Well Health gets $15.3M in funding for AI health-care tech


Well Health will get money as well as consortium partners Orx.ai, Healwell AI, Tali AI, and Phelix

Vancouver-based health-care provider and technology developer Well Health Technologies Corp. (TSX:WELL) and partners today nabbed $15.3 million in funding for their $44-million project to develop artificial-intelligence (AI) technology that helps doctors save time. 

The money comes from the Vancouver-based organization that distributes federal government capital, now known as Digital: Canada’s Global Innovation Cluster, after a rebranding from being Digital Technology Supercluster. 

Digital has been dribbling out money through co-investments with Canadian technology companies. Since 2018, it has doled out about $255 million to companies it deems merit funding, including $200 million to support AI-enabled technologies. In May, BIV reported that Digital had provided Canadian health-care-technology companies with $25.8 million for recent AI-related projects.

The $15.3 million investment today is the largest of its investments to date, and it is for the $44-million project dubbed Health Compass II. Digital had previously invested in the first phase of the Health Compass project, of which Well Health was a partner.

Consortium partners alongside Well Health include Orx.ai, Healwell AI Inc. (TSX: AIDX) Tali AI, Phelix, and Simon Fraser University.

A rounded-off breakdown of the funding is that Well Health will get $6.8 million, Orx.ai will get $2.5 million, Tali AI will get $2.2 million Phelix will get $1.8 million and Healwell AI will get $1.7 million.

Representatives of those companies were on hand this morning for a press conference and technology demonstration with federal Minister of Innovation, Science and Industry François-Philippe Champagne, among others. 

The highlight of the technology demonstration was when Well Health medical director Stephen MacDonald had a five-minute chat with Champagne about what Champagne said was a recent health condition where he had a sore throat and could not swallow easily.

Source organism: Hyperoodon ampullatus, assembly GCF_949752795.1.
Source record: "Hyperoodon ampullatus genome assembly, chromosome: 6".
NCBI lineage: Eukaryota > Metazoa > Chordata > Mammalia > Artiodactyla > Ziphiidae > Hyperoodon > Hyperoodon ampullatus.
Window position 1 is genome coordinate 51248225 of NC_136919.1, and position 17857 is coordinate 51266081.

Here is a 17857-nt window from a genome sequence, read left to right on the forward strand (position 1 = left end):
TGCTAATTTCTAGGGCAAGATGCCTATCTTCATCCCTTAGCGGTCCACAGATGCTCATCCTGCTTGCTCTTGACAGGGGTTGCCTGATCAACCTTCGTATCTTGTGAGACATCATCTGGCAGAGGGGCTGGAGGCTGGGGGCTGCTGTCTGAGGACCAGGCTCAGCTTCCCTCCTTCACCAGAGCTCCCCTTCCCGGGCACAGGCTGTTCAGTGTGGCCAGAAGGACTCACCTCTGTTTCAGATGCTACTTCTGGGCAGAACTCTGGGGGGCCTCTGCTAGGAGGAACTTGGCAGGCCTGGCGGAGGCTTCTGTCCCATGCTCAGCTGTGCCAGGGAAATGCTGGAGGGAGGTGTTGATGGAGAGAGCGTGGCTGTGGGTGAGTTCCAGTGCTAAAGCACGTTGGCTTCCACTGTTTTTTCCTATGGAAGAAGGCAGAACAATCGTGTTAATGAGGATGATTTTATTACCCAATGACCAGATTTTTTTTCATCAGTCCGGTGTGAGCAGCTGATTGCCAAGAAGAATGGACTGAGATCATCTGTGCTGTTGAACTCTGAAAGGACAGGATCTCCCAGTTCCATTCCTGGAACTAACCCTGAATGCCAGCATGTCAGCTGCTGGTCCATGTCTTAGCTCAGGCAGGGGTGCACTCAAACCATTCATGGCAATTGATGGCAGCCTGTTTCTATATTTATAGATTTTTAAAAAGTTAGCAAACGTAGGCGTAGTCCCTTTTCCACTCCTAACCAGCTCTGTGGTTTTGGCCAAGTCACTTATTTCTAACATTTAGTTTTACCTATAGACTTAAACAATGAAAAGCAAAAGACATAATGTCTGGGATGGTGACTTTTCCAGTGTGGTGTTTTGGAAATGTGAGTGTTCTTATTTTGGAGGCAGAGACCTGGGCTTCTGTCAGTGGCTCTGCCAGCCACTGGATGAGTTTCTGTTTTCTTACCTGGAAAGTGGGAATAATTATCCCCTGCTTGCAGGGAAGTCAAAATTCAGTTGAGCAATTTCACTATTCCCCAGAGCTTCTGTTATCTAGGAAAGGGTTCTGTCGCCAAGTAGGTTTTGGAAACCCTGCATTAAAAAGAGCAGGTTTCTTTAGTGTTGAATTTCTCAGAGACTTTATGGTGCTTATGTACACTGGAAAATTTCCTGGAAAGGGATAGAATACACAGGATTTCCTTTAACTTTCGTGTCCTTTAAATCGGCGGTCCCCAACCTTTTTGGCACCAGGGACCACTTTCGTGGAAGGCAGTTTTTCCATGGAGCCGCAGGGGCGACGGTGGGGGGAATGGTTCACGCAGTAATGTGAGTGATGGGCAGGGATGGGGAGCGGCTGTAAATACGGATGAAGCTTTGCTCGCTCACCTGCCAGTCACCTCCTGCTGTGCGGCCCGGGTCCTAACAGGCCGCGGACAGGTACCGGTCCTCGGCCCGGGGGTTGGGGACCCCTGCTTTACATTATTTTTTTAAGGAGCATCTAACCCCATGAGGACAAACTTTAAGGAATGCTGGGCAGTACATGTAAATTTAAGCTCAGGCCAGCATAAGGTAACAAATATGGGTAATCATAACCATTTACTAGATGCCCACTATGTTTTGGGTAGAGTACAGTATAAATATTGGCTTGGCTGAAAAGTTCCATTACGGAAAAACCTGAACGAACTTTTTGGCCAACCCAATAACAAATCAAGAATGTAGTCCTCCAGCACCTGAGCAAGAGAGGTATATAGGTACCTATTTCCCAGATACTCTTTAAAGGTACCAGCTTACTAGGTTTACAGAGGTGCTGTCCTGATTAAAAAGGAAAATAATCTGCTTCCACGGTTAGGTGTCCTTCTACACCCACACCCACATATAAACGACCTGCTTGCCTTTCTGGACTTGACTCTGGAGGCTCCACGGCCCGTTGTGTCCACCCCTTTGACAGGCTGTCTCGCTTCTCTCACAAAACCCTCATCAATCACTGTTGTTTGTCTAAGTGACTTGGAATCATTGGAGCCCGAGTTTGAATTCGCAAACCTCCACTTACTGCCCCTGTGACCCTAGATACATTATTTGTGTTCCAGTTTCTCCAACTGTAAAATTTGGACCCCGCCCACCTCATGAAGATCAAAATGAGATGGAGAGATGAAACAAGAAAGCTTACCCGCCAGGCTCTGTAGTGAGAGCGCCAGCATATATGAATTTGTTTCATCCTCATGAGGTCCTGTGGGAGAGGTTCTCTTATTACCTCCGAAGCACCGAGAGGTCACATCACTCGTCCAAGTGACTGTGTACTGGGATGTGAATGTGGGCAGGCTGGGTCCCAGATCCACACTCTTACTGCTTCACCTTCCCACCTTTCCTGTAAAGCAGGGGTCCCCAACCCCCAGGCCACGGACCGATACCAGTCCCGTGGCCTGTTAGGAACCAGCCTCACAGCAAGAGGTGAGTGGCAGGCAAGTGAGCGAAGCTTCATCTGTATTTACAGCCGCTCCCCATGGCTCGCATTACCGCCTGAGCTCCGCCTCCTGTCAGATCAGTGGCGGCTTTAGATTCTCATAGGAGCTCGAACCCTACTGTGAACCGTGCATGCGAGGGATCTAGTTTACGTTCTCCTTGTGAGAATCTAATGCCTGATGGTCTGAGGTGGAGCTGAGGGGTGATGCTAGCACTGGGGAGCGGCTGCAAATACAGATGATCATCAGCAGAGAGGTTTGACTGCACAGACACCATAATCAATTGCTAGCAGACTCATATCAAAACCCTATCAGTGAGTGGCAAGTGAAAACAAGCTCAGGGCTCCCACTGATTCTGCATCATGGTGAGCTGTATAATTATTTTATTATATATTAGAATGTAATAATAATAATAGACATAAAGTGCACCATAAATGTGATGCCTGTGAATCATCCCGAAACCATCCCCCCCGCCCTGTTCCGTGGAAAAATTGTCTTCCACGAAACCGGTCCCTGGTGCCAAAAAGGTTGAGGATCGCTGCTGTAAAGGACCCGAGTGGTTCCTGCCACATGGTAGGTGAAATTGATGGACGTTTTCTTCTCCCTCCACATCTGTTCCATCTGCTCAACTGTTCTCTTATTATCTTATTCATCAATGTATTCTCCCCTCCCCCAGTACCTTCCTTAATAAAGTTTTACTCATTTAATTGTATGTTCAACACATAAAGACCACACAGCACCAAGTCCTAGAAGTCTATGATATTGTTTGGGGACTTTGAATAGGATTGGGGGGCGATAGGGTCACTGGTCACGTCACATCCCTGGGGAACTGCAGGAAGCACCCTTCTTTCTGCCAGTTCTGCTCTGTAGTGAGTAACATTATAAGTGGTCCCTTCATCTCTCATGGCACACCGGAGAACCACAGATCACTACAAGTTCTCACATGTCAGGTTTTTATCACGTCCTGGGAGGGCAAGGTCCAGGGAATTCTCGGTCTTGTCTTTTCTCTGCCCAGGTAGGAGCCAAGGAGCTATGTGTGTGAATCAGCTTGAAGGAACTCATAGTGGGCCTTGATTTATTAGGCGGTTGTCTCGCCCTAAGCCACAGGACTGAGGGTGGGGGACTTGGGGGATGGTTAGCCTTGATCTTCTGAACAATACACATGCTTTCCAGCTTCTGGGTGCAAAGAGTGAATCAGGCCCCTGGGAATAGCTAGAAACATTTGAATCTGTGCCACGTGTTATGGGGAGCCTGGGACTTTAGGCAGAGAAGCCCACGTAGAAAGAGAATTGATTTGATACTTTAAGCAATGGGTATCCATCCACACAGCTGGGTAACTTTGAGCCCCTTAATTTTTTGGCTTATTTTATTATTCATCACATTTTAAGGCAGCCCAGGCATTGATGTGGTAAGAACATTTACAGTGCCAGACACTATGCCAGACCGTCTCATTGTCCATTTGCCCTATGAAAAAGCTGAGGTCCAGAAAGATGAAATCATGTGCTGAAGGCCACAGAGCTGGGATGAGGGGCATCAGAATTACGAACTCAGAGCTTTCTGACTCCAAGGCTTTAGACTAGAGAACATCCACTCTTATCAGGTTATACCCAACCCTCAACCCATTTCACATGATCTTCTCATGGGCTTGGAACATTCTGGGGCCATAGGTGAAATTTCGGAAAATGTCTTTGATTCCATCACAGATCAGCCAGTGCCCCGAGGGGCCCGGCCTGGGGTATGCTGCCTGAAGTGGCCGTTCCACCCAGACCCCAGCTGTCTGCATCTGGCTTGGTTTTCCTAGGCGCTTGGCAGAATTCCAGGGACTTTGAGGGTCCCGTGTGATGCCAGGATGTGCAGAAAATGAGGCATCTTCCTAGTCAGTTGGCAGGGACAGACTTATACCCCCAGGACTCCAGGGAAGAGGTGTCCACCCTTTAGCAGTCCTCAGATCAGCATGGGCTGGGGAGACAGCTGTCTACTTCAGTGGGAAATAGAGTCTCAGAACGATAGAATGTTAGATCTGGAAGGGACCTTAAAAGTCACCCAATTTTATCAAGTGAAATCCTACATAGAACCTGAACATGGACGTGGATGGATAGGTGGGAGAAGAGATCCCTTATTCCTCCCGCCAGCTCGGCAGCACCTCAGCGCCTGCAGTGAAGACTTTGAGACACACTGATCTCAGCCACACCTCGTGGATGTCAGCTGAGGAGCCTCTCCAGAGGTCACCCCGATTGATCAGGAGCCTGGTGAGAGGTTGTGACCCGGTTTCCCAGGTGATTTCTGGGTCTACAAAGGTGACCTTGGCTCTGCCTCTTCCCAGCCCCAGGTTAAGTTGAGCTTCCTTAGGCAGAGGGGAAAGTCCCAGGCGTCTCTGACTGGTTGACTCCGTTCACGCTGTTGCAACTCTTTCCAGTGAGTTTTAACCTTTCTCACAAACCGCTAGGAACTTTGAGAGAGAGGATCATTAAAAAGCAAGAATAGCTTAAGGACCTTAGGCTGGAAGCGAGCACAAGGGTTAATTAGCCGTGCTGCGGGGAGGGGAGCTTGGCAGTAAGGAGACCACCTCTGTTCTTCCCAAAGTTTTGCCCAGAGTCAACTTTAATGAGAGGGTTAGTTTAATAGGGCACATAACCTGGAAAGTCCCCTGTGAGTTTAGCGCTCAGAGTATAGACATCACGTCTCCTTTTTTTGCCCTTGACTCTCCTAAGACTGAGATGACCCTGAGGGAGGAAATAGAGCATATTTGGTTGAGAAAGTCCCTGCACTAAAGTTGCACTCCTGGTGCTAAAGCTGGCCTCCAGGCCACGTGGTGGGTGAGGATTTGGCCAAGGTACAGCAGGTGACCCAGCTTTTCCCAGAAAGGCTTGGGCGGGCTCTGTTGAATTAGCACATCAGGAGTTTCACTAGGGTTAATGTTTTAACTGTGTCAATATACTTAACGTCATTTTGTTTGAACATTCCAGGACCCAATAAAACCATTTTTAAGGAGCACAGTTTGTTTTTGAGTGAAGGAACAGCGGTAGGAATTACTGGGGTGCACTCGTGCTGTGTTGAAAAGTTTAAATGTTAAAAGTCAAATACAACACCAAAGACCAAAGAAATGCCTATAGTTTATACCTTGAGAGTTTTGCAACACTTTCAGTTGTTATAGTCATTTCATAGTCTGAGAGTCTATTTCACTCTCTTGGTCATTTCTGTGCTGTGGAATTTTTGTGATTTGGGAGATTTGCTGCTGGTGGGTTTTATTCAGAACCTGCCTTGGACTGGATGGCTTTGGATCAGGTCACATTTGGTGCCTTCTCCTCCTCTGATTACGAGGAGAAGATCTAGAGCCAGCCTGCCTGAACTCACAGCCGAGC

MacDonald clicked a button on a screen and the AI-powered technology transcribed the series of questions he asked Champagne about the condition, as well as Champagne’s answers. Once the conversation was done, MacDonald clicked a button on the screen and the transcribed notes converted into a structured summary of what had been said. 

The text that the AI technology spat out in that summary also included some assessments of what Champagne’s condition could be even though MacDonald had not made the diagnosis. “Likely gastroesophageal reflux disease (GERD),” was one of the statements that the technology generated on the screen, for example.

“We are living at the time of basically a Renaissance in life sciences,” Champagne said afterwards in a speech.

“Vancouver now is a global hub for life sciences and bio-manufacturing, and I would say it’s in great part to people and what we’ve done with scale, the digital cluster here, and what we’ve done with artificial intelligence and obviously with people as well.”

Well Health COO Amir Javidan had earlier walked Champagne through other parts of its Health Compass technology that help automate back-office tasks in medical clinics. He also explained how Well Health, separate from its technological side, is also the largest owner-operator of medical clinics in Canada, with more than 175.

Well Health’s chief medical officer, Michael Frankel, who is also a practising physician, lauded the technology for its time-saving capacity.

“This would take me a long time to write out and it just comes up automatically,” he said of the technology that he uses in his practice.

“It is basically saving each doctor two hours a day so that they can spend more time with their family, or see more patients.”

One of Well Health’s biggest investors is Chinese billionaire Li Ka-shing, a man likely best known to many Vancouverites as the guy whose company bought the city’s former Expo 86 site in 1988 for $320 million, to be spread over 15 years. BIV reported in 2019 that Ka-shing had an almost 11-per-cent stake in the company, while his venture capital firm Horizon Ventures owned a seven-per-cent stake.

Well’s founder and CEO, Hamed Shahbazi is likely best known for founding Tio Networks Corp. before selling it to PayPal Holdings Inc. for $304 million in 2017.

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